Kuwait’s Islamist-led opposition won the majority seats in a snap election for the wealthy Gulf state’s fourth parliament in less than six years, while women candidates did not win a single seat, according to official results released on Friday.
Sunni Islamists took 23 seats compared with just nine in the dissolved parliament, while liberals were the big losers, winning only two places against five previously.
No women were elected, with the four female MPs of the previous parliament all losing their seats.
Voters punished pro-government MPs, reducing them to a small minority, especially 13 former MPs who were questioned by the public prosecutor over corruption charges.
The opposition scored strongly in the two tribal-dominated constituencies, winning 18 of the 20 available seats. Kuwait is divided into five electoral districts, with each electing 10 lawmakers.
Minority Shiites who form about 30 percent of the native population saw their representation reduced to seven MPs from nine, with four of them from Islamist groups.
The snap polls were held after the ruler of the oil-rich Gulf state dissolved parliament following youth-led protests and after bitter disputes between the opposition MPs and the government.
Sixty-two percent of Kuwaitis cast their ballots on Thursday, up slightly from 58 percent in the previous election in 2009.
Opposition candidates and ex-MPs who spearheaded a movement to oust Sheikh Nasser al-Mohammed al-Sabah as prime minister were tipped to expand their influence in parliament, riding a wave of frustration at the impasse and perceived corruption.
“There’s obviously more traction now for the opposition groups. You have kind of a momentum,” said Shahin Shamsabadi, senior adviser at the Risk Advisory Group.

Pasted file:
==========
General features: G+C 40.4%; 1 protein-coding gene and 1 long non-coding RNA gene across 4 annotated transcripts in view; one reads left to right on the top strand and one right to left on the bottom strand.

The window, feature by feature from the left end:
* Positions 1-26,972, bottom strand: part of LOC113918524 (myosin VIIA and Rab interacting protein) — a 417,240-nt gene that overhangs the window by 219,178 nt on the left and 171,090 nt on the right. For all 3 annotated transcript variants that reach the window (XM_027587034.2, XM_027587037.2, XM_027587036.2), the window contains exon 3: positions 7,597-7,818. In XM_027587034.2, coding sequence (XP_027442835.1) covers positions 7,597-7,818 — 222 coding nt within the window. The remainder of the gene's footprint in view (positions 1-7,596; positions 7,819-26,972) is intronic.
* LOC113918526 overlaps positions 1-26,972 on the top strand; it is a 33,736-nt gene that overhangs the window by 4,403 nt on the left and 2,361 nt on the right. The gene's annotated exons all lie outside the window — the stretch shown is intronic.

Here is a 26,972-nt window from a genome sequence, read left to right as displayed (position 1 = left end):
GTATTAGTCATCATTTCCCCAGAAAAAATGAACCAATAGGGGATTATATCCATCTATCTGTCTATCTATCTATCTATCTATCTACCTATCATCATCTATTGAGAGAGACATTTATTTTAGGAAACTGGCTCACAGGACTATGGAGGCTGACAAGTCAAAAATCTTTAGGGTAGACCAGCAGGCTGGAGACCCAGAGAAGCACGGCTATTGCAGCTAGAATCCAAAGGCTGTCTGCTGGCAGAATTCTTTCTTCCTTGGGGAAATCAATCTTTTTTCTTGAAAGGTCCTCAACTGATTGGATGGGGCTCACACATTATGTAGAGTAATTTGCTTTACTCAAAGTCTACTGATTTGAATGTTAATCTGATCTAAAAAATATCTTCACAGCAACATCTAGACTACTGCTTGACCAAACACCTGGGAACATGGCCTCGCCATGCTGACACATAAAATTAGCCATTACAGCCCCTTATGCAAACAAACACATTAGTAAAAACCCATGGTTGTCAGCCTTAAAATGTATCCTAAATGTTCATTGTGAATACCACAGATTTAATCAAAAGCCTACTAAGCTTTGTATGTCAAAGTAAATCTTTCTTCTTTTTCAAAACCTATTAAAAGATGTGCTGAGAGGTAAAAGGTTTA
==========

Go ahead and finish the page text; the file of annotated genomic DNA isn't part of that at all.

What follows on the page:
That anger came to a head in November when protesters led by opposition MPs stormed the assembly demanding the resignation of Sheikh Nasser, whom they accused of graft.
They got their way soon afterwards when the emir dismissed his cabinet -- the seventh line-up in six years.
An investigation by the public prosecutor into notably large deposits in the bank accounts of 13 pro-government parliamentarians gave a further boost to the opposition, which said the sums were bribes paid by ministers to MPs for their backing in the assembly.
But the victory for the opposition is unlikely to end the antagonism, analysts say.
“The opposition win will not resolve ongoing political and social tensions in Kuwait,” the Eurasia Group said in a note. It forecast that the opposition would take as many as 30 of the 50 seats up for grabs.
The opposition is not a unified force in Kuwait, where a web of tribal and sectarian loyalties undercut most other affinities. A ban on political parties makes religious and kinship ties the easiest and most effective way of mobilizing support.
Shiite candidates lamented last year’s crackdown on their co-religionists in Bahrain, while Sunni candidates warned of Shiite Iran’s regional ambitions.
On Monday, tribesmen burned the election tent of a pro-government candidate, Mohammed al-Juweihel, after remarks deemed derogatory to a Bedouin tribe. They also stormed offices of a TV station for hosting a pro-government candidate.
Candidates belonging to the Mutairi tribe have already threatened to bring a grilling motion against Prime Minister Sheikh Jaber al-Mubarak al-Sabah if they are elected unless Juweihel is barred from the parliament.
But while parliament has the power to initiate legislation, cabinet members also vote, giving the government a bloc it can use to dilute opposition or swing a majority in the assembly.
And crucially, reforms depend on the will of the al-Sabah family, which has ruled Kuwait since the 18th century.
From early on Wednesday, men and women queued outside separate schools to select up to four candidates, bringing an end to a week of campaign rallies and rhetoric.
“The situation cannot remain as it was,” opposition candidate Faisel al-Mislem told hundreds of supporters at a campaign event in the run-up to the vote. “If this election is just a game of musical chairs, then it’s a waste of time.”
About 30 international and 300 local observers have been allowed to monitor the election for the first time.
Kuwait had a population of 3.6 million as of mid-2011, but 68 percent of those are foreigners with Kuwaitis themselves numbering 1.17 million.
Kuwait says it sits on 10 percent of global crude reserves and pumps around 3.0 million barrels of oil a day. Thanks to high prices, it has amassed more than $300 billion (227,400 billion euros) in assets over the past decade